At least once a month I get a call from a journalist looking for stories on food and faith.
Just last week a guy from the New York Times Magazine called looking for stories on faith-based agrarian communities. After getting over my initial jealousy that I wasn't the writer pitching that very story to the New York Times Magazine, I told him where he might look. After all, I spent three years writing a book on that very topic. It's called Soil and Sacrament. The story I told in that book was partly my own "agrarian conversion," as I called it, but most of the book was a profile of different actors in the faith-based food movement. After researching dozens of such communities, I narrowed it down to four: Catholic, Protestant, Pentecostal, and Jewish.
(Recorded February 17, 2015). View this recorded webinar at your convenience.
In this “live look-in” to the 2015 Kinsler Institute: A Festival of Radical Discipleship, Ched interviewed John (right), Carol, Sierra and Sydney Hirt, who joined us from Sydney, Australia.
Note: Today is the anniversary of Gandhi's assassination and tomorrow marks the 100th birthday of Thomas Merton. I came across this compelling article about Merton's reflection's on Gandhi which is an important and insightful read. These two men have greatly influenced countless people, including me, to follow the way of nonviolence, to live in accordance with the truth of God's commands and to be rooted in the Gospel of Jesus. They are among the holy cloud of witnesses now advocating for us! --Art Laffin
"Thomas Merton’s Reflections on Mahatma Gandhi," by Rasoul Sorkhabi (November 5, 2008), www.gandhifoundation.org.
Mahatma Gandhi was assassinated in New Delhi 1948 (now sixty years ago) and Thomas Merton, a renowned Trappist monk and author, was killed in a tragic accident in 1968 (forty years ago). These anniversaries are valuable opportunities to reflect on the legacies, works and teachings of these two great men of peace. Gandhi has influenced many minds and movements of the twentieth century. In this article, we review Merton’s impressions of Gandhi and how they are helpful for our century and generation as well.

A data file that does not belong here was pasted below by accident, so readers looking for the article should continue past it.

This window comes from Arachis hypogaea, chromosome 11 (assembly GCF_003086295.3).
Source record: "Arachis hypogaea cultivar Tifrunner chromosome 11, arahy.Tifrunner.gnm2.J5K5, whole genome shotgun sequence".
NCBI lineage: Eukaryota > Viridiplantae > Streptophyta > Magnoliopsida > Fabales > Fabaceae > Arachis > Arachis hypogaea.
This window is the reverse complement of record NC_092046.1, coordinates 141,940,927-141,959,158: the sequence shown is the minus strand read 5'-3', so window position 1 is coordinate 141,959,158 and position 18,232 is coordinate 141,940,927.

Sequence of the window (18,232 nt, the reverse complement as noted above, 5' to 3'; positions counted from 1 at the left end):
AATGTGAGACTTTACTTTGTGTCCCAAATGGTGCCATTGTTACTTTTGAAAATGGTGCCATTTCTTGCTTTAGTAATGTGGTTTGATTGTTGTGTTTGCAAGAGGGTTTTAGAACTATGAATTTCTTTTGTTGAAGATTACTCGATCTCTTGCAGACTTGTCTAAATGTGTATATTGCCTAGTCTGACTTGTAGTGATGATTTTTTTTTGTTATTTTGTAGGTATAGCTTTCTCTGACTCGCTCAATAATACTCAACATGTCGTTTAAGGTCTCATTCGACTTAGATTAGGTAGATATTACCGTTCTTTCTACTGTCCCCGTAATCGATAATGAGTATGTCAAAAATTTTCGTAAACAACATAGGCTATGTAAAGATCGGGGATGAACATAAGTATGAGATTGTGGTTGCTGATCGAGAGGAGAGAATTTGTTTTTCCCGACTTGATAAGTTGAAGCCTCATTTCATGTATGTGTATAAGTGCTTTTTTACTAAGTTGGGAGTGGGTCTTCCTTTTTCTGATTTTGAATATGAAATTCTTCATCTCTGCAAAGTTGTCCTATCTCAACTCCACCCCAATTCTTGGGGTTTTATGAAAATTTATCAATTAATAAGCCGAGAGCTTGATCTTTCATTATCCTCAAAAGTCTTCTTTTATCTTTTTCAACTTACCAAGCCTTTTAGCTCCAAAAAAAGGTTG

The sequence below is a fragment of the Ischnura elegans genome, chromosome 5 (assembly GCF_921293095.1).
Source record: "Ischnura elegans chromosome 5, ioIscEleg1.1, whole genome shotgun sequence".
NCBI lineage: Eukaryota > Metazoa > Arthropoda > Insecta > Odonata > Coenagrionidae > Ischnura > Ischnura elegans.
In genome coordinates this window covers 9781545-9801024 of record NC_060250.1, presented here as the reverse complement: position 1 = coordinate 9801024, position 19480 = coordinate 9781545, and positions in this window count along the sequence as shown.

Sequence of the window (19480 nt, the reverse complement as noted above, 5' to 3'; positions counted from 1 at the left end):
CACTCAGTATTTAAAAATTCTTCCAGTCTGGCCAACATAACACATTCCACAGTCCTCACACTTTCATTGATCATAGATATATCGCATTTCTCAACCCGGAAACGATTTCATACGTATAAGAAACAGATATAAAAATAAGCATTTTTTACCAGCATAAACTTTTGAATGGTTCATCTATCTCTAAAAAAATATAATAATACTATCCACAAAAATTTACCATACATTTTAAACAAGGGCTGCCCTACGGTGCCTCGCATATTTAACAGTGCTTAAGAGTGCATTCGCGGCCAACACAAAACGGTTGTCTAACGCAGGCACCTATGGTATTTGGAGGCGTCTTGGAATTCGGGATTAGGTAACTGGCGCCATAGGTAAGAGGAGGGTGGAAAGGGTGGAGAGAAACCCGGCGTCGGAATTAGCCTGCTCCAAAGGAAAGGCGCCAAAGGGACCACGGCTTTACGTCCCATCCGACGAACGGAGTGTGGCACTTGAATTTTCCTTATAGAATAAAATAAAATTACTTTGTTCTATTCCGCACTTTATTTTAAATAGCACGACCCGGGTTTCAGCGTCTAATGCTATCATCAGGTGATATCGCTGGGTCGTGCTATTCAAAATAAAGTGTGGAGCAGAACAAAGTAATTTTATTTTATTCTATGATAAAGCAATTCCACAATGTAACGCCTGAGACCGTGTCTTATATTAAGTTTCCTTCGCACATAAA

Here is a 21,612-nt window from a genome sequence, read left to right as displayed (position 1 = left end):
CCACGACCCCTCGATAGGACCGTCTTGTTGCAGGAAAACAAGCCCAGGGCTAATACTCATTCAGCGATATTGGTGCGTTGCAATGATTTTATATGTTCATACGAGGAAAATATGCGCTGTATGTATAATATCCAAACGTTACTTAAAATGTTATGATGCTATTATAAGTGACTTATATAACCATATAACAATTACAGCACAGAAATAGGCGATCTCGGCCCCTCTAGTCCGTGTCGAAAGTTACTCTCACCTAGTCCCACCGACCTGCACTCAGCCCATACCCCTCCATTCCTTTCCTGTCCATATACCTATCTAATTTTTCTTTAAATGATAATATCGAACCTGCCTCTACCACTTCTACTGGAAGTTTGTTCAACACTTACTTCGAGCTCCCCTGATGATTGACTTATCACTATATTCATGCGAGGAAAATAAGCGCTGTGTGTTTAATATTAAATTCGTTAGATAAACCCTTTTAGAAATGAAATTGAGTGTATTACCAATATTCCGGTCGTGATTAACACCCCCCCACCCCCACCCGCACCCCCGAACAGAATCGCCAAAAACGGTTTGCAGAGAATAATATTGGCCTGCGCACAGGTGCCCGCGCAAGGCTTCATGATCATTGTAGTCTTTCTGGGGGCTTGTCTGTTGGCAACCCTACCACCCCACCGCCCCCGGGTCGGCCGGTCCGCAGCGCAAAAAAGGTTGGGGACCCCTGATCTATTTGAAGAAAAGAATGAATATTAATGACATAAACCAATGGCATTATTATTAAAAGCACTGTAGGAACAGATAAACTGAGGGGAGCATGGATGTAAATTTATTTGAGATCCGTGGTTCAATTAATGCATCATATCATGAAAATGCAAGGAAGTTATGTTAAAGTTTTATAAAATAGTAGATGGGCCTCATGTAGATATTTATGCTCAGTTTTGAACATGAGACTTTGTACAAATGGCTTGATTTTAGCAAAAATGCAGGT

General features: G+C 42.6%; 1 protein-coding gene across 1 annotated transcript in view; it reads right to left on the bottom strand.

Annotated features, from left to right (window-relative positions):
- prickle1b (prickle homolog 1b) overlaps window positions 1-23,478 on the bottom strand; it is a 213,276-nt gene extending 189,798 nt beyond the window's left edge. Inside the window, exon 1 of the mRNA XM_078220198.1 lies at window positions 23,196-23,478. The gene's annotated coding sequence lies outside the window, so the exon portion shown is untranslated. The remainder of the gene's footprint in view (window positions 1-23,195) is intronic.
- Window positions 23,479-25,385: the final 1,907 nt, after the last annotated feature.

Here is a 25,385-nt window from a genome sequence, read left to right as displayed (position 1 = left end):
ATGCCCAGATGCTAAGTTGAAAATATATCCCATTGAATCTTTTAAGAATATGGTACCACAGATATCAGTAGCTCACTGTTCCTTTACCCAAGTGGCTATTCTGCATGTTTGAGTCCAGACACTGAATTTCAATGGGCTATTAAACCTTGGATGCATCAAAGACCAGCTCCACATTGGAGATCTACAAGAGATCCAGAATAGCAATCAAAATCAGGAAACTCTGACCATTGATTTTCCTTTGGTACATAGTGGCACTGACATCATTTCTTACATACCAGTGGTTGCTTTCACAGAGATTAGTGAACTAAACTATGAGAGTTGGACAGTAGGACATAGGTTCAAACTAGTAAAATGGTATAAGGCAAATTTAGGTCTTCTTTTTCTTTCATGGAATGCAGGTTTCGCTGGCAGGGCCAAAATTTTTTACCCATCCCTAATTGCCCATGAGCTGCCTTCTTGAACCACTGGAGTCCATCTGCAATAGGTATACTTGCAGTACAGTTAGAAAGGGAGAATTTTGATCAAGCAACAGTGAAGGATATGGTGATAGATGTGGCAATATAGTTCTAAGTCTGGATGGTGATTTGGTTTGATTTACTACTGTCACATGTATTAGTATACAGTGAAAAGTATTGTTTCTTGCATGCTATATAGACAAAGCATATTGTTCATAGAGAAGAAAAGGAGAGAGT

Archived Webinar: “Sun & Moon, Raven & Dove: A Conversation with Tevyn East and Jay Beck on Art, Politics and Faith.”
(Recorded January 20, 2015). View this recorded webinar at your convenience.
Ched talked with the founders of the amazing Carnival de Resistance about their vocation as performers/dancers/musicians, the ideals and history behind the Carnival, and their respective journeys that brought them together and inspired a whole community of ‘Carnivalistas’.
“If you want to be important—wonderful. If you want to be recognized—wonderful. If you want to be great—wonderful. But recognize that he who is greatest among you shall be your servant. That’s a new definition of greatness. And this morning, the thing that I like about it: by giving that definition of greatness, it means that everybody can be great, because everybody can serve. You don’t have to have a college degree to serve. You don’t have to make your subject and your verb agree to serve. You don’t have to know about Plato and Aristotle to serve. You don’t have to know Einstein’s theory of relativity to serve. You don’t have to know the second theory of thermodynamics in physics to serve. You only need a heart full of grace, a soul generated by love.”
These well-known words are from Dr. Martin Luther King, Jr.’s sermon “The Drum Major Instinct,” delivered at Ebenezer Baptist Church on February 4, 1968. Dr. King was explaining that we all start out with the ingrained instinct to be “drum majors”: everyone wants to be important, to be first, to lead the parade. Watch a group of children try to form a line and right away you’ll see this instinct in action. But Dr. King said too many people never outgrow this instinct—and by constantly struggling to be the most powerful or famous or wealthiest or best-educated, we forget one of the Gospels’ and life’s largest truths: the real path to greatness is through service. //more
It strikes me that having a national MLK holiday is a little like having Bibles in our church pews. A lot of struggle and work went into preserving and making these sacred, transforming memories and stories available. But that doesn't mean that most folk actually bother to read, engage and understand them, much less enact them anew. There's a certain comfort in having Bibles sitting around, or commemorating King--Google's front page simulating the Selma march today--that doesn't upset the status quo. more//
The purpose of chedmyers.org is to provide one-stop access to writing and talks by Ched Myers.
Ched is an activist theologian, biblical scholar, popular educator, author, organizer and advocate who has for 35 years been challenging and supporting Christians to engage in peace and justice work and radical discipleship.
Learn more below about Ched’s:
- Life and Activism
- Writing (including a full bibliography)
- work as part of Bartimaeus Cooperative Ministries